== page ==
NRRI helps industry reduce costs, enhance value of waste material

Industry partner gets NRRI assistance to add value and improve byproduct for more efficient use.

Looking out over her 30 acres of horse pasture a few years ago, Anne Gullion knew it needed something. She called the agriculture experts at the University of Minnesota Extension Office in Carlton to come out and take a look.

“My pastures are sandy so they lack a lot of nutrients,” said Gullion who grazes 14 horses at her boarding facility.

The Extension expert put her in touch with local industry to get some of their lime/ash byproduct materials applied to her pasture. Like commercial fertilizer, this production waste stream improves soil alkalinity and water penetration, while adding calcium. One hundred tons of the gray-green, damp yet powdery material was applied to Gullion’s pastures. The result was greener grass, bare patches filling in and happy horses.

Finding beneficial uses for industrial byproducts is an environmental service that many industrial facilities are committed to, but it’s expensive. The material is difficult to handle, so the company often covers the cost for the lime and ash to be hauled and spread on agricultural fields.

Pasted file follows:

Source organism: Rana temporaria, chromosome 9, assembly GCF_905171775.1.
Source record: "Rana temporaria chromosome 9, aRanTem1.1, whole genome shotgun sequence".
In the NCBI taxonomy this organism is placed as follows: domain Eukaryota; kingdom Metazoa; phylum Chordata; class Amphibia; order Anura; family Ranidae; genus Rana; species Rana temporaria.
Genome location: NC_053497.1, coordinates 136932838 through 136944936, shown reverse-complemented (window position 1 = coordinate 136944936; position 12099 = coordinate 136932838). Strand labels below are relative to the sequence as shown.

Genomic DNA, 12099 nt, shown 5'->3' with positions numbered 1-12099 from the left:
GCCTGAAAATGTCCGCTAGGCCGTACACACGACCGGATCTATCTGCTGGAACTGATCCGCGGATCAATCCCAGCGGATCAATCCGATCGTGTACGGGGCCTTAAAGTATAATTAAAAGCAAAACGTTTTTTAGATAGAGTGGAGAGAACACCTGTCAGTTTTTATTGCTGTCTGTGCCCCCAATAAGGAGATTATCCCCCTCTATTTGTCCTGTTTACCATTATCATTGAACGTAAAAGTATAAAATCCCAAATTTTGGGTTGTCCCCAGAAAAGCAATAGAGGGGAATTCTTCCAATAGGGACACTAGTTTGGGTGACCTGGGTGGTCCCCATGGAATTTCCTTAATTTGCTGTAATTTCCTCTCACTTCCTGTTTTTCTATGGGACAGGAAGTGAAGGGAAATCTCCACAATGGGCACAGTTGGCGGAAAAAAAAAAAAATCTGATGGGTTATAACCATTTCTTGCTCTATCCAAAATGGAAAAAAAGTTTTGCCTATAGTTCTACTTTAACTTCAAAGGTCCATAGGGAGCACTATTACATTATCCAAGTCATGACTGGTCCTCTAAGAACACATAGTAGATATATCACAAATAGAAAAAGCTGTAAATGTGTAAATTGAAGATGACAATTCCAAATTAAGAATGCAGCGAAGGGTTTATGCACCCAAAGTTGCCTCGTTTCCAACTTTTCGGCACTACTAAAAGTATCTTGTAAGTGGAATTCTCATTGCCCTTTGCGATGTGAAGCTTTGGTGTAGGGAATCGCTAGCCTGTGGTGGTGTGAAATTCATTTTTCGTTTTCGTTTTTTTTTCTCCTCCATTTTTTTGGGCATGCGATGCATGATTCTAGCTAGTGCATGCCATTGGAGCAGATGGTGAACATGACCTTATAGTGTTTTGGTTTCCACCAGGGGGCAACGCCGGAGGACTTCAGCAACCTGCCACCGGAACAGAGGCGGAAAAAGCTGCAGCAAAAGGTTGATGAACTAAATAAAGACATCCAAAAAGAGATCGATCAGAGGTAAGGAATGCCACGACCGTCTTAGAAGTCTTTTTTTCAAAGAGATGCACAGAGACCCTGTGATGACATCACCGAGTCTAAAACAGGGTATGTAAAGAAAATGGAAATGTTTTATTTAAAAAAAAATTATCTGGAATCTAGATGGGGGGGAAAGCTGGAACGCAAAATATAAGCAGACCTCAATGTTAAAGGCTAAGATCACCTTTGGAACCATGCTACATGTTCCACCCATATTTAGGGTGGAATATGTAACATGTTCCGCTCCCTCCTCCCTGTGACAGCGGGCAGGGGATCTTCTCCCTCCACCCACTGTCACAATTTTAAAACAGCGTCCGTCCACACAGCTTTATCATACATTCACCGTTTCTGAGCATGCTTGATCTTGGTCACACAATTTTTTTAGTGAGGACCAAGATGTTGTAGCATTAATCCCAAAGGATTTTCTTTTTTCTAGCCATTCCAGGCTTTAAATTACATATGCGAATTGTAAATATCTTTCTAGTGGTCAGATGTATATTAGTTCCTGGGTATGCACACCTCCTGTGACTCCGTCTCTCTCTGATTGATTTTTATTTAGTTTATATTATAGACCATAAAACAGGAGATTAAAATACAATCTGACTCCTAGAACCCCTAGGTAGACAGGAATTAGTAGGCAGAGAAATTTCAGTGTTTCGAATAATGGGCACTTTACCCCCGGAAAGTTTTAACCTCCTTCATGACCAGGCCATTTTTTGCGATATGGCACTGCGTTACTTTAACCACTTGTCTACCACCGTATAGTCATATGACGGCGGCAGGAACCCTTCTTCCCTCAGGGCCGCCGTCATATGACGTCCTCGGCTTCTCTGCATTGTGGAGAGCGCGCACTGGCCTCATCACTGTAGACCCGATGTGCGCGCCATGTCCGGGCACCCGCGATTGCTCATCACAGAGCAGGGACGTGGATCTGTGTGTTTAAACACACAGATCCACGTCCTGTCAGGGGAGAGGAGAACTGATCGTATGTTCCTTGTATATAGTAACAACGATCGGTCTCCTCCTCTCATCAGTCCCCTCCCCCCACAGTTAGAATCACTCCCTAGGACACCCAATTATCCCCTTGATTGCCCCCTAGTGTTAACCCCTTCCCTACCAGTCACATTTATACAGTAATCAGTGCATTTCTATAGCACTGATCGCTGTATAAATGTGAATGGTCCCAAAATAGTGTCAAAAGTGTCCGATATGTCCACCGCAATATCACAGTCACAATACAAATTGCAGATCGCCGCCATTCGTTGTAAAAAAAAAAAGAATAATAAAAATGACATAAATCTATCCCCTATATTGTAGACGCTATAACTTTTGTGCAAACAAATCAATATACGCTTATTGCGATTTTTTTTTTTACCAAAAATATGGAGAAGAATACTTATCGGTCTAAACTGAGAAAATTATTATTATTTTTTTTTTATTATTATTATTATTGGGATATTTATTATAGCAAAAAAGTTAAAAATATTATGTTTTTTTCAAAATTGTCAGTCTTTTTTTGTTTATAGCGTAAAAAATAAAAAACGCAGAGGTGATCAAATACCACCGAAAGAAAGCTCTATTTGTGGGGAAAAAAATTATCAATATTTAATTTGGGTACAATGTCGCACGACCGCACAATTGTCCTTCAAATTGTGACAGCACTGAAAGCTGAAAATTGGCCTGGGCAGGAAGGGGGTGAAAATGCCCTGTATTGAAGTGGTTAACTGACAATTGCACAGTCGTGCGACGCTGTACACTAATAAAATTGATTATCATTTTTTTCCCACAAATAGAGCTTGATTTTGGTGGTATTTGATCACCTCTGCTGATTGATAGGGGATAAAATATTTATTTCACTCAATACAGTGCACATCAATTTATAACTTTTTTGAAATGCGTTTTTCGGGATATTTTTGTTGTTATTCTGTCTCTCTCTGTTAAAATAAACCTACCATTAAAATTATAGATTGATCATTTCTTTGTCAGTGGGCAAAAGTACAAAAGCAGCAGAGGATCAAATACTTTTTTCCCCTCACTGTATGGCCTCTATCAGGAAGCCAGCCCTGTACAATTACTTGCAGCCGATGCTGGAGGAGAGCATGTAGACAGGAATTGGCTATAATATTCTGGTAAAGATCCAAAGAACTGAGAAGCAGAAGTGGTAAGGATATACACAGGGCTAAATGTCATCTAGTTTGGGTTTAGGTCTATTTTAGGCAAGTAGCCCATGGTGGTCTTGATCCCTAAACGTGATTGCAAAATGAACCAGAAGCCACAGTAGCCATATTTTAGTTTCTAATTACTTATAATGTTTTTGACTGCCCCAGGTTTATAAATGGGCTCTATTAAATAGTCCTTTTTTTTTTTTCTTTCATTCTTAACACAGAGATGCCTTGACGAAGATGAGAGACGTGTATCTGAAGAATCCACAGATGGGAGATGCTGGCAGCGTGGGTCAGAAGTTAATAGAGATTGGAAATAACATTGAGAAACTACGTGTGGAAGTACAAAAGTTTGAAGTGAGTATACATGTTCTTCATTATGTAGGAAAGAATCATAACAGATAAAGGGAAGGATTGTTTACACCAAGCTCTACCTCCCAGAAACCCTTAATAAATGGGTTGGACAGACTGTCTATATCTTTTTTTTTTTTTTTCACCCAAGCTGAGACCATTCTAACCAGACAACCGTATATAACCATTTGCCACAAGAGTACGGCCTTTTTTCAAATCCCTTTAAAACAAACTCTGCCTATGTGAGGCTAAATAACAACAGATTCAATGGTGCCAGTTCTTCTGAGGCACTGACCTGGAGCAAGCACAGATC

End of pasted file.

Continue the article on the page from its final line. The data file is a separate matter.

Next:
Can NRRI make the material easier to transport and apply? Perhaps in a granular form, land application of the materials can be simplified, improving the outcome for both industry and farmers. The hope is that NRRI could help generate new markets for the material.

Two hands holding handfuls of small pellets over bucket
Cally Hunt inspects the agglomerated ash material generated at NRRI.

NRRI Engineer Cally Hunt is leading this research effort, which she likens to developing a new recipe.

“We’re trying different binders and playing with the moisture content and ingredient ratios,” she said. “It's like taking of years of baking experience and creating an entirely new recipe.”

The process of granulizing the material is called agglomeration, and it’s something NRRI has a lot of experience with -- from taconite pellets to gypsum and more. And at this point Hunt thinks they have a good formulation that readily agglomerates and holds together. NRRI produced 15 five-gallon pails of it for field testing.

“The one question we don’t have answered yet is, how will this agglomerated material interact in a soil environment? We are working with an industry partner to gather feedback from farmers to see if the disintegration profile meets their needs,” said Hunt. “We might have to further optimize the recipe it if it doesn’t.”

The final goal will be finding a manufacturing partner that can agglomerate on a large scale and support a large scale field trial. Many industrial processes produce a fly ash byproduct and the total produced in the U.S. can reach 73 million tons annually. (Source: Dwivedi* and Kumar Jain)

Hopefully, the project will result in hitting the NRRI trifecta: reducing waste, improving the environment and adding value to resources… with an added bonus of happy horses.